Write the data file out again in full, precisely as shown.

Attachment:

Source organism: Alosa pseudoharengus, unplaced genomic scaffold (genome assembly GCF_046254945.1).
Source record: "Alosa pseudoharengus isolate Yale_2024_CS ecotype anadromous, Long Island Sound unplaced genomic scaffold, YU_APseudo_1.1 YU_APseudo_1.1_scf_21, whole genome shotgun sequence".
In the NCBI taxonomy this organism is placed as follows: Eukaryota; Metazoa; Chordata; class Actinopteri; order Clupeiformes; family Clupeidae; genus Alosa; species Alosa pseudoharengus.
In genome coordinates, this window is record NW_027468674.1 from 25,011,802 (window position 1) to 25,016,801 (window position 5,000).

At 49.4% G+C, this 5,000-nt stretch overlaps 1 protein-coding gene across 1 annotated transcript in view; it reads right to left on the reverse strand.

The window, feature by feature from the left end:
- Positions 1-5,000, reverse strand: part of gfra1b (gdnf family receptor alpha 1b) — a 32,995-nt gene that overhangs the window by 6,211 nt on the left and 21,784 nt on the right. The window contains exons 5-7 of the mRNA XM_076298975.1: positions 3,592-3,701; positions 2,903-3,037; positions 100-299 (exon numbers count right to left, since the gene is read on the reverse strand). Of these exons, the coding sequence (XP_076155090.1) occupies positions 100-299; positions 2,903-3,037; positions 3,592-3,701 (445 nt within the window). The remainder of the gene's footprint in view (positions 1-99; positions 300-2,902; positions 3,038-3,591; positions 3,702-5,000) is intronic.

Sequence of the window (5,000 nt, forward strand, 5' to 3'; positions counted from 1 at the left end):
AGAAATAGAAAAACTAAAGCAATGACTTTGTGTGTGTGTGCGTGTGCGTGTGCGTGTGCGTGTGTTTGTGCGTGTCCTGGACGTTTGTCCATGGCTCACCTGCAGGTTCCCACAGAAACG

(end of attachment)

Source organism: Alosa pseudoharengus, unplaced genomic scaffold (genome assembly GCF_046254945.1).
Source record: "Alosa pseudoharengus isolate Yale_2024_CS ecotype anadromous, Long Island Sound unplaced genomic scaffold, YU_APseudo_1.1 YU_APseudo_1.1_scf_21, whole genome shotgun sequence".
In the NCBI taxonomy this organism is placed as follows: Eukaryota; Metazoa; Chordata; class Actinopteri; order Clupeiformes; family Clupeidae; genus Alosa; species Alosa pseudoharengus.
In genome coordinates, this window is record NW_027468674.1 from 25,011,802 (window position 1) to 25,016,801 (window position 5,000).

At 49.4% G+C, this 5,000-nt stretch overlaps 1 protein-coding gene across 1 annotated transcript in view; it reads right to left on the reverse strand.

The window, feature by feature from the left end:
- Positions 1-5,000, reverse strand: part of gfra1b (gdnf family receptor alpha 1b) — a 32,995-nt gene that overhangs the window by 6,211 nt on the left and 21,784 nt on the right. The window contains exons 5-7 of the mRNA XM_076298975.1: positions 3,592-3,701; positions 2,903-3,037; positions 100-299 (exon numbers count right to left, since the gene is read on the reverse strand). Of these exons, the coding sequence (XP_076155090.1) occupies positions 100-299; positions 2,903-3,037; positions 3,592-3,701 (445 nt within the window). The remainder of the gene's footprint in view (positions 1-99; positions 300-2,902; positions 3,038-3,591; positions 3,702-5,000) is intronic.

Sequence of the window (5,000 nt, forward strand, 5' to 3'; positions counted from 1 at the left end):
AGAAATAGAAAAACTAAAGCAATGACTTTGTGTGTGTGTGCGTGTGCGTGTGCGTGTGCGTGTGTTTGTGCGTGTCCTGGACGTTTGTCCATGGCTCACCTGCAGGTTCCCACAGAAACG